An Overview of Recreational Scuba Diving

Thursday, September 15, 2011 5:48
Posted in category Scuba Diving

From Master Scuba Diver Trainer Verena Sandstede, here is a look at recreational scuba diving from training and certification to equipment and other types of scuba diving. This is the complete guide for anyone curious about scuba diving.

What S.C.U.B.A. Stands for

The acronym ‘S.C.U.B.A.’stands for Self-Contained Underwater Breathing Apparatus. Although there are different methods of submersing under water, which include breath-hold diving, helmet diving, etc., scuba is solely carried by the diver and is not connected to the surface.

Why Scuba Certification Is Important

There are potential hazards relating to scuba diving that divers need to know. Without the proper training and education, divers may not be aware of such hazards that include de-compression sickness, air embolism, hypothermia, physical exhaustion, marine life injuries and out-of-air emergencies.

Despite these potential problems, diving is one of the safest sports, if divers are healthy and properly trained, dives are carefully planned and recreational dive limits are followed. These topics are covered extensively in the entry-level scuba diving course, referred to as the open water course by P.A.D.I., Professional Association of Diving Instructors.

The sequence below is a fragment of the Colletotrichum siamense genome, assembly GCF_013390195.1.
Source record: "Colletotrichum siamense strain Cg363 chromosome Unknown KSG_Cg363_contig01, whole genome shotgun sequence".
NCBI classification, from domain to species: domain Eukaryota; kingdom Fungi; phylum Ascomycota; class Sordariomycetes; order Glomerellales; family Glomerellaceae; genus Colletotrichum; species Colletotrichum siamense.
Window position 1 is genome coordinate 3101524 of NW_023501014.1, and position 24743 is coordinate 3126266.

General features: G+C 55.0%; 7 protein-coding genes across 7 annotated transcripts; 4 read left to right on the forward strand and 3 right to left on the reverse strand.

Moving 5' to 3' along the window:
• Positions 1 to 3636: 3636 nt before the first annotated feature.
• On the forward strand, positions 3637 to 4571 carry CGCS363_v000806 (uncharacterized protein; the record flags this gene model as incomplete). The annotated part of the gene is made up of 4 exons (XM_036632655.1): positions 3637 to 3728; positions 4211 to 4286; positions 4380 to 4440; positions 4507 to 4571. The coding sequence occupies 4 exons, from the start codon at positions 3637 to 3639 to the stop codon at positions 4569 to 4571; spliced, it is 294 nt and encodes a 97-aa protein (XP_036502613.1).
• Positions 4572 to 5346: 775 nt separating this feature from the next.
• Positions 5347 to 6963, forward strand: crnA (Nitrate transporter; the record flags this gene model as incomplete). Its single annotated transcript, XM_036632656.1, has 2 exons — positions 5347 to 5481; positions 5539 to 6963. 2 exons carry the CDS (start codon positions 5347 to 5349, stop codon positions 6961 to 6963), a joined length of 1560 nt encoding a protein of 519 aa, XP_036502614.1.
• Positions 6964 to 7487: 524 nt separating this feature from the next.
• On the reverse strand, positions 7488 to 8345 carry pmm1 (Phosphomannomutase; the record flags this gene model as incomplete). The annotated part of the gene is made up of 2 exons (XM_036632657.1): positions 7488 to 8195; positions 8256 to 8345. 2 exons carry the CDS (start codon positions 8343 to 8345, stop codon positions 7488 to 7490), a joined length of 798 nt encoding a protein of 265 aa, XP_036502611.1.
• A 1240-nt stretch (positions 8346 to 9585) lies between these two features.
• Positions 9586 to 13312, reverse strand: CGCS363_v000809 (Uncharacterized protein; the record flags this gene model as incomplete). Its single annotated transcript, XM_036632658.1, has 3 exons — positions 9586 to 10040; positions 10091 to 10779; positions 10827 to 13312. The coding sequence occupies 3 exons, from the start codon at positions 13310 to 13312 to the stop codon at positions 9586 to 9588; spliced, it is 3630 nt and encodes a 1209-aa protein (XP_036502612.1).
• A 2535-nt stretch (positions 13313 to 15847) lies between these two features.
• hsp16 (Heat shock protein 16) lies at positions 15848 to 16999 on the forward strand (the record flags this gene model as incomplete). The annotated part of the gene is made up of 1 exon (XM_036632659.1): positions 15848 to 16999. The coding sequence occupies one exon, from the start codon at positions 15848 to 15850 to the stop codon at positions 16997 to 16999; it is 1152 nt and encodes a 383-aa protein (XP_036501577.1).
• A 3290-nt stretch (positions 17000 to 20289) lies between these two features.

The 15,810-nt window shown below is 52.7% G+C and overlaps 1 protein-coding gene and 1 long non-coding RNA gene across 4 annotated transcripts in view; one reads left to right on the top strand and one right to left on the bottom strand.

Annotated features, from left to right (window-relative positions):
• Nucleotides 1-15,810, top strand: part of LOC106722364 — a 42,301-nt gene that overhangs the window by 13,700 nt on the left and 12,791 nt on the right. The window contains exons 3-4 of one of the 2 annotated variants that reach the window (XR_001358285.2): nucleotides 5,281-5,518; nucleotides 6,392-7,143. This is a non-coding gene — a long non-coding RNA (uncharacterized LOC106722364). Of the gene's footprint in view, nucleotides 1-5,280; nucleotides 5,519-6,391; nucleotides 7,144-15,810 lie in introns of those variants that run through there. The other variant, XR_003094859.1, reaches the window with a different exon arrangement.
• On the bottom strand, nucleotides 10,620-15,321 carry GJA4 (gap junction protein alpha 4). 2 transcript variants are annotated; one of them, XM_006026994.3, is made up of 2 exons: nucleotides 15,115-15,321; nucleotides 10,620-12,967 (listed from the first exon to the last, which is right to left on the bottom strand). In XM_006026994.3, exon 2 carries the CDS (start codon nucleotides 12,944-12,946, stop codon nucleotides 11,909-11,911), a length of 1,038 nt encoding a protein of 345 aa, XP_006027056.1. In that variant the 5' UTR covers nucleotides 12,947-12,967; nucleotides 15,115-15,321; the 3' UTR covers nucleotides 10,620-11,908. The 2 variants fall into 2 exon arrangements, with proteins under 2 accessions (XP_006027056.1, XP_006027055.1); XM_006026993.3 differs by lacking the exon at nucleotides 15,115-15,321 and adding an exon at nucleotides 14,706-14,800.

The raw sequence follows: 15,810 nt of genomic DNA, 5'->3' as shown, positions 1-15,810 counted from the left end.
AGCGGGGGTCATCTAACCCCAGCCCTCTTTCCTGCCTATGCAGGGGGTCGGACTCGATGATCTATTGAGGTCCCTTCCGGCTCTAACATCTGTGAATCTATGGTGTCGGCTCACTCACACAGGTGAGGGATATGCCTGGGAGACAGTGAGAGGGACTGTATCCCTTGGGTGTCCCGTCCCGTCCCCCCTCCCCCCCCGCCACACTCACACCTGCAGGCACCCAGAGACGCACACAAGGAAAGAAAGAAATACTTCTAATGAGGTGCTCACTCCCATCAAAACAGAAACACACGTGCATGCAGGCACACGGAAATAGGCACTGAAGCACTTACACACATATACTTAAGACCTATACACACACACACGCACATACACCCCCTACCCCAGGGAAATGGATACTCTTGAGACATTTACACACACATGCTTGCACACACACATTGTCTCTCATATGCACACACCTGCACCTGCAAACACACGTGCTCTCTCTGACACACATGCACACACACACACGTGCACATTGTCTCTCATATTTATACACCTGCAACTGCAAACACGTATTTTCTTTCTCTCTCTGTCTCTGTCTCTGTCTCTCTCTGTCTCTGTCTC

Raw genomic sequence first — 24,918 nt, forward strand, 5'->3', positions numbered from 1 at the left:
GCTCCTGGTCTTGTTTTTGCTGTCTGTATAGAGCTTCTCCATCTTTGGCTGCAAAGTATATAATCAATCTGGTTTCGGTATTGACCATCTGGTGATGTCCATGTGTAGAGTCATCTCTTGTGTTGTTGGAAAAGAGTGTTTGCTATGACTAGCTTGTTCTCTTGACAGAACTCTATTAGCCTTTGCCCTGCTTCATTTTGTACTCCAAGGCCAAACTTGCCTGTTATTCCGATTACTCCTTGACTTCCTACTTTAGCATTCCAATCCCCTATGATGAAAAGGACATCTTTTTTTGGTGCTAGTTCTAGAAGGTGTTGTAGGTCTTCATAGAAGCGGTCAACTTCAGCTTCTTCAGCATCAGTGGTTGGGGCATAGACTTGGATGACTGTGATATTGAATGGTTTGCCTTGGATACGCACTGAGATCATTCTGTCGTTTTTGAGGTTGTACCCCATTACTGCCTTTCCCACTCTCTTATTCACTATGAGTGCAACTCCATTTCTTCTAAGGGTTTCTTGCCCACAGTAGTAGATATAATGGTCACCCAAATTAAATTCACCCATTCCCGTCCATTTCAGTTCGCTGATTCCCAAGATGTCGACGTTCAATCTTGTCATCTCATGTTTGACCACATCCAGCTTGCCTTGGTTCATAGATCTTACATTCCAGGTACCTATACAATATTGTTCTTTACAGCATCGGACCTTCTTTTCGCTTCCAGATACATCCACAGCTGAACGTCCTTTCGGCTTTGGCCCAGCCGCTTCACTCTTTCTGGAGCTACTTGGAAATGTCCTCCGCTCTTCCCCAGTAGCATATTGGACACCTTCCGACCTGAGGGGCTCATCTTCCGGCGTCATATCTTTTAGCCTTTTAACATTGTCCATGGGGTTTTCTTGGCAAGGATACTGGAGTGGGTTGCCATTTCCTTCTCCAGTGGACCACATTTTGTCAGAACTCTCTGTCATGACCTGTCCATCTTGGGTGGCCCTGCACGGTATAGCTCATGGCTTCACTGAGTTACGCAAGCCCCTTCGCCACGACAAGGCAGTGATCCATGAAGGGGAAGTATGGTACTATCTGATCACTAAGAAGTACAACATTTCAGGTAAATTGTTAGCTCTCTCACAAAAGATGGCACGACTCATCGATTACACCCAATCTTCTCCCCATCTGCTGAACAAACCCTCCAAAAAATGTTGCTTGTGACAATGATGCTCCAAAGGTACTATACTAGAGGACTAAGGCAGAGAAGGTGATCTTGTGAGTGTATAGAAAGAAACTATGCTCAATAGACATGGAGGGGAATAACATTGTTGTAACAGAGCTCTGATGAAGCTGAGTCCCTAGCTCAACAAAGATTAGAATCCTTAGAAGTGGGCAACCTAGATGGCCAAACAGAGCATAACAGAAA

I highly recommend PADI over all other certifying agencies because of their excellent teaching standards and course structures. Divers are sure to receive the best training available worldwide through PADI.

Open Water Diver Certification Course

The open water diver course or basic certification is usually offered over two consecutive weekends for a total of four days that can otherwise be broken down in smaller sessions during weeknights totaling approximately 32 hours.

Out of the 32 hours approximately 10 hours are spent in the classroom for the academic instruction with the remaining 10 hours in a supervised pool and 10 hours in open water, meaning a natural body of water open to the sky.

After all three components of classroom, pool and ocean are successfully completed, a certification or “C” card is issued containing the new diver’s picture, date of course completion and name of the certifying instructor.

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